Taliban Supreme Leader Hebatullah Akhundzada said on Wednesday that no one will be allowed to use Afghanistan’s soil to launch attacks on other countries.
In a message issued ahead of Eid-ul-Azha, the reclusive Taliban chief called on other countries not to interfere in Afghanistan’s internal affairs.
Akhundzada’s pledge not to allow Afghan soil to be used to launch attacks on other countries comes amid UN reports of the presence of thousands of foreign fighters in Afghanistan, including members of al-Qaeda and Pakistan-based Lashkar-e-Taiba. (LeT) and Jaish-e-Mohammed (JeM).
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“We assure our neighbours, the region and the world that we will not allow anyone to use our soil to threaten the security of other countries. We ask other countries not to interfere in our internal affairs,” Akhundzada said in his message.
“We want good and strong diplomatic, economic and political relations with the whole world, including the US, within a framework of mutual communication and commitment, and we consider this in the interest of all sides,” he said.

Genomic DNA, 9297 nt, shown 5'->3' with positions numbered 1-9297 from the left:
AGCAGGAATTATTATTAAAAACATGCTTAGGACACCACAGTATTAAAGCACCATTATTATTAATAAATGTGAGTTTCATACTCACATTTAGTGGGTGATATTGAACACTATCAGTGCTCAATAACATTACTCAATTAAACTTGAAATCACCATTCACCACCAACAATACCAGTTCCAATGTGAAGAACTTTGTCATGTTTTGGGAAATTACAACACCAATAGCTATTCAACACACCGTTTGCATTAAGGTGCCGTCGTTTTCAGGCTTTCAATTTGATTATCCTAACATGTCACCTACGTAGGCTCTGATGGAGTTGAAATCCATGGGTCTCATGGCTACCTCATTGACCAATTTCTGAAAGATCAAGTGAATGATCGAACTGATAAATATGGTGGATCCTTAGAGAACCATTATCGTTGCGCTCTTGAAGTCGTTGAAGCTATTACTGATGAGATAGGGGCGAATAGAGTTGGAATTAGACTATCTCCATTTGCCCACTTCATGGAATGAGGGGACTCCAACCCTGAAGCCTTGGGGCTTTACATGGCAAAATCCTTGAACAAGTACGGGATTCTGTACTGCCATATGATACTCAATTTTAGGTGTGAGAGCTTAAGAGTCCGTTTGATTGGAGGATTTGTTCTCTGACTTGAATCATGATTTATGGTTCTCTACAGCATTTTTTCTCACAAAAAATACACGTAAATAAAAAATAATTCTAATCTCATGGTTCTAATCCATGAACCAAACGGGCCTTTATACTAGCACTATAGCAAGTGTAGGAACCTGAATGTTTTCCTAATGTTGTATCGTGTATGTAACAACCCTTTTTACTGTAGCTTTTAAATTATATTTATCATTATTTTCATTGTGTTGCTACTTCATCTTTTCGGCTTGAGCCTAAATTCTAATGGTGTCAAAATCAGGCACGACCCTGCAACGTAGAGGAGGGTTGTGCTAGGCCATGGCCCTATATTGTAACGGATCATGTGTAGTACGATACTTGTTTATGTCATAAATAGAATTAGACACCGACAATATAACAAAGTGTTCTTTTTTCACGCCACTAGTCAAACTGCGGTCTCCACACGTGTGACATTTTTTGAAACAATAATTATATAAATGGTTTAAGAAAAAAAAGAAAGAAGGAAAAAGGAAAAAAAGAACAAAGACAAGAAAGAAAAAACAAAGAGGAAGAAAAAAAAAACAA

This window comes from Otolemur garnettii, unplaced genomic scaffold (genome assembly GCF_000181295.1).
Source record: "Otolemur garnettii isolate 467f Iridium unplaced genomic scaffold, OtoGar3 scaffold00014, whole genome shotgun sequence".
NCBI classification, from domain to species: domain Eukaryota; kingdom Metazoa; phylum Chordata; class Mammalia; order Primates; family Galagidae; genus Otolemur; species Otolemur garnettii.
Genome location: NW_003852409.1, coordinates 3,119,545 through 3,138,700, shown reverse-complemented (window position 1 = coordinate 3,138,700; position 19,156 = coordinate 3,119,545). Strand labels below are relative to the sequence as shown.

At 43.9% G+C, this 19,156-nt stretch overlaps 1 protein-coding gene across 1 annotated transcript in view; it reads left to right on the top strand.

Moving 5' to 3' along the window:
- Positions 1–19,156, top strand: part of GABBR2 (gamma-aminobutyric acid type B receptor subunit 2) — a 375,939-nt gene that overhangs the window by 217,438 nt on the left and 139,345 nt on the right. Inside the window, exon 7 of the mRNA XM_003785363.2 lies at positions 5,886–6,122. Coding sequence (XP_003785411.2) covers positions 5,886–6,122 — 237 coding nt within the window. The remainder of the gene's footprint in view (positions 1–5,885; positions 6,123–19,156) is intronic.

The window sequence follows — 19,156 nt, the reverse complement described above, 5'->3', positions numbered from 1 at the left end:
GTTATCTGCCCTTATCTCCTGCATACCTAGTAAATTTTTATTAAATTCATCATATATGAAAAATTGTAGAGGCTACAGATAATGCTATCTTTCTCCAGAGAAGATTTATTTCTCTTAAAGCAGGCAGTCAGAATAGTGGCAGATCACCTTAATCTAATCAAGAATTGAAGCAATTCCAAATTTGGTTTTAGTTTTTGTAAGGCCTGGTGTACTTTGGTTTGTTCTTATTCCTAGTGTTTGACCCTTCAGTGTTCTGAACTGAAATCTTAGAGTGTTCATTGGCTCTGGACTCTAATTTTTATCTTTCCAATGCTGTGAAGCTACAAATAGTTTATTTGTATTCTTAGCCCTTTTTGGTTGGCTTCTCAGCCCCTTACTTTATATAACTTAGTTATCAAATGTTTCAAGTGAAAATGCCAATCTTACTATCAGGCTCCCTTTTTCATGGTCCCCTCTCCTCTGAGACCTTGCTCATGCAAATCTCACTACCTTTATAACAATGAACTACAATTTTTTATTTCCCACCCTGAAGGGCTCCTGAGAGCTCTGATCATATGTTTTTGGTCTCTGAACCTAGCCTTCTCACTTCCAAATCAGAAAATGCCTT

Last month, India re-established a diplomatic presence in Afghanistan by deploying a “technical team” at the embassy in Kabul after the Taliban took over in August last year when it withdrew all its officials.
The Taliban’s caretaker interior minister Sirajuddin Haqqani assured an Indian delegation led by Joint Secretary JP Singh, a key figure in Afghanistan’s Ministry of External Affairs, who visited Kabul before deploying the technical team, to take action against the group LeT. JM, said people familiar with the matter.
India has yet to see any action against these terror groups, although the Taliban’s commitment is a marked departure from the group’s past behavior, the people said.
Akhundzada made vague promises about education in Afghanistan in his message.
The Taliban “pays special attention to the education process, especially the education of children in terms of religion and modern education,” he said.
He said that the Taliban are also aware of the problems faced by the Afghan people. Strengthening the economy and solving these problems is the “joint responsibility” of the Taliban and the nation, he said.
A major sticking point with Western powers is the failure of the Taliban setup to deliver on numerous commitments to reopen educational institutions for girls and women.
Although several countries have reopened their embassies in Kabul, none have officially recognized the Taliban setup.